“I believe business web sites will become less important over time. They will be primarily transactional and/or for utility. Brands will shift more of their dollars and resources to creating robust presence where people already are and figure out how to activate employees en masse in a way that builds relationships and drives traffic back to their sites to complete transactions. Media companies will do the same – they will be “headless.”  Google and search will remain important for years to come. However, what we’re seeing is the beginning of big changes where social networking and Facebook will further disrupt advertising, media, one-to-one and one-to-many communications, not to mention search.”

Beyond the Dasboard

I like to look forward too — beyond the car dashboard as the metaphor goes.  And a car metaphor is appropriate when talking about Facebook, Google and social media.  Content is still king in my book. Mr  Rubel’s very believable notion that corporate websites will diminish in importance, save for transactions, is accurate. Today.  But I see Facebook, right now, as the highway.  The road that takes you somewhere.  It’s a highway filled with signs, and people and so much traffic that you can learn lots by being there, yet it’s still just a highway. Corporate websites are losing relevance because they have no pulse. They tend to be static. The action, the pulse, is on the highway. Google is the map and the directory and it’s fighting with the signs and the traffic.  (Check out Mr. Rubel’s post for some comparative traffic numbers showing Facebook overtaking Google by some measures.) 

Content Still King

As we settle down and as companies being to truly invest in bringing their brands and value proposition to life through their web presences, corporate websites will come back in importance.  All this talk about the conversation is great. But at some point the conversation has to stop so commerce can start. Corporate marketers will learn this soon enough.  That’s the future Yo.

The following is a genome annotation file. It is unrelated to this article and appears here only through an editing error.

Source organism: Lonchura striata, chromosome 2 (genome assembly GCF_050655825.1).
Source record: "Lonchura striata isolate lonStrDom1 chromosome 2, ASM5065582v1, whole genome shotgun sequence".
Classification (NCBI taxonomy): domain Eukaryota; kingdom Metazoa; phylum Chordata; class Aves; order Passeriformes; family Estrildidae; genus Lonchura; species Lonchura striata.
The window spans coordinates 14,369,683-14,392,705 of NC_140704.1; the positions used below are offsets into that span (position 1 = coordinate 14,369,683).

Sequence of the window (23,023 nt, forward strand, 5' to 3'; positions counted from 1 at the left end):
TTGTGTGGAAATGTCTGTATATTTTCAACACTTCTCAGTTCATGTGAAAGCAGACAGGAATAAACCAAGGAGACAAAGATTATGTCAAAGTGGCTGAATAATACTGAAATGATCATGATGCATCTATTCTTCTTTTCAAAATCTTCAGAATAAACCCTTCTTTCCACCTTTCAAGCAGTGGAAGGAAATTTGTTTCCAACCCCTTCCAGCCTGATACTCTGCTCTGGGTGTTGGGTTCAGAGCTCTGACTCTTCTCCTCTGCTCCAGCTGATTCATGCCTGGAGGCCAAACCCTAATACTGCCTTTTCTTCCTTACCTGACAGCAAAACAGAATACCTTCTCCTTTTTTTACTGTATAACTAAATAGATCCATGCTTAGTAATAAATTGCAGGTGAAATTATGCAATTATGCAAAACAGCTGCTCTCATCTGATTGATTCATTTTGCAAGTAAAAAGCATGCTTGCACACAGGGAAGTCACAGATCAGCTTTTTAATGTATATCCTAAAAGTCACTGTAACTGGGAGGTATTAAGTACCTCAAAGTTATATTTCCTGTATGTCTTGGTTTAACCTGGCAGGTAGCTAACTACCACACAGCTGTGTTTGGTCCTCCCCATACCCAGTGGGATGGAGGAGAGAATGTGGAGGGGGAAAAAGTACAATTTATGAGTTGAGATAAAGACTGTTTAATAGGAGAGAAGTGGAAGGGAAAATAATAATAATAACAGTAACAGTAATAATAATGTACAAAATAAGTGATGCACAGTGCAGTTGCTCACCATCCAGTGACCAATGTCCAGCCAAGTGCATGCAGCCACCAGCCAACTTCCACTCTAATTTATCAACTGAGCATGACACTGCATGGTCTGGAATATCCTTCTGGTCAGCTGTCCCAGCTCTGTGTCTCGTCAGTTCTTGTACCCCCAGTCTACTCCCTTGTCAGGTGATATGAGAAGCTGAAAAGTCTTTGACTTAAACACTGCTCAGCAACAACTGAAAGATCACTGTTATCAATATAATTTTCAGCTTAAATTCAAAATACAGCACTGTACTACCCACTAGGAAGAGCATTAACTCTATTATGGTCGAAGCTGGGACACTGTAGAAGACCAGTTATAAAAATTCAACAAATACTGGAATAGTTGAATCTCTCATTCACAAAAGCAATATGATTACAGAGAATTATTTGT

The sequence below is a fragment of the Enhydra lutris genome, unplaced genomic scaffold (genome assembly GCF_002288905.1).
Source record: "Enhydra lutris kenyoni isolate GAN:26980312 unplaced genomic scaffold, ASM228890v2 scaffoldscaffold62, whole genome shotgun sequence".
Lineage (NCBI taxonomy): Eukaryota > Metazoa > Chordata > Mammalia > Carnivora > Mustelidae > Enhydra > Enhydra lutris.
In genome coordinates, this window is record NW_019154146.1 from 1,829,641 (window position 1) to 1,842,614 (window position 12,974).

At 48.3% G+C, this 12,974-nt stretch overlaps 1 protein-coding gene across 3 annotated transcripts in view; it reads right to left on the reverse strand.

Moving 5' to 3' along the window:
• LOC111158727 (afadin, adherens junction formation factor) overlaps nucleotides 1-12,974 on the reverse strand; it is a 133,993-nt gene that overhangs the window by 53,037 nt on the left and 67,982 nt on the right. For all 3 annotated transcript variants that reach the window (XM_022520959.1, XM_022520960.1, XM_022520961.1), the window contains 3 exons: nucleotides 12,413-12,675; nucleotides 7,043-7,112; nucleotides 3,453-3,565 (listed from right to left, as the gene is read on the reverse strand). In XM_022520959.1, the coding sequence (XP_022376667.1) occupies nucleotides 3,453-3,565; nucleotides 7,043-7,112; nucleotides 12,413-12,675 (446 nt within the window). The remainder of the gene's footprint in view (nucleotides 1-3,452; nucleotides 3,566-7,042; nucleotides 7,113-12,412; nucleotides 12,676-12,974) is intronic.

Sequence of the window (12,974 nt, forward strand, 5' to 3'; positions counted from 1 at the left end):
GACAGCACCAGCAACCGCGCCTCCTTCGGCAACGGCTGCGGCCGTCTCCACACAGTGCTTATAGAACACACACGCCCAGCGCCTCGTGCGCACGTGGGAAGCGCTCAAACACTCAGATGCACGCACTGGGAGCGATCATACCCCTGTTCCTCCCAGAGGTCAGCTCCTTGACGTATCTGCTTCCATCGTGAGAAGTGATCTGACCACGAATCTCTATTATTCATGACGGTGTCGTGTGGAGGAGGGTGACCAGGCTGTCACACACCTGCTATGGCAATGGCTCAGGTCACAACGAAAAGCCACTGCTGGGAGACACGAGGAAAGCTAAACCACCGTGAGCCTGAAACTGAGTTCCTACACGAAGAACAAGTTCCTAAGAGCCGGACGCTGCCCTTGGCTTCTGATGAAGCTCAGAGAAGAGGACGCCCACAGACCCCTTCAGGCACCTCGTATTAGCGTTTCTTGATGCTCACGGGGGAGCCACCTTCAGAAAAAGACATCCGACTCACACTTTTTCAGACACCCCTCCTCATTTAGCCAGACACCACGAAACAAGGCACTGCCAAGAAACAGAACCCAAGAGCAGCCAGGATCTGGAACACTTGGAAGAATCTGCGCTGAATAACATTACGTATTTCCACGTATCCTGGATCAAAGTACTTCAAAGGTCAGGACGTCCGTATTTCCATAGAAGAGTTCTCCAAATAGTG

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There was an interesting article in the NY Times Business Section over the weekend about Amazon and eBay. It suggested Amazon is winning because they do better long-term planning and are willing to fail for a while so they can win.


Both companies have made some missteps, but both should thrive.  Even with its problems, eBay is still the leader in online auction.  Amazon is the 800 lb. gorilla in online retailing, and since ecommerce is only 7% of all commerce, there’s certainly room for both.


Some advice for eBay: Keep the auction business discrete. Any playing around with fixed price, VOIP, online payment, etc. should be either spun off or handled by unique management. Smart decisions are harder to make when considering the impact on other “family” businesses. As for Amazon: Stop with all the “trust” value prop talk. Make your business about “price.” Trust is earned and requisite, it’s not a branding idea.  Peace!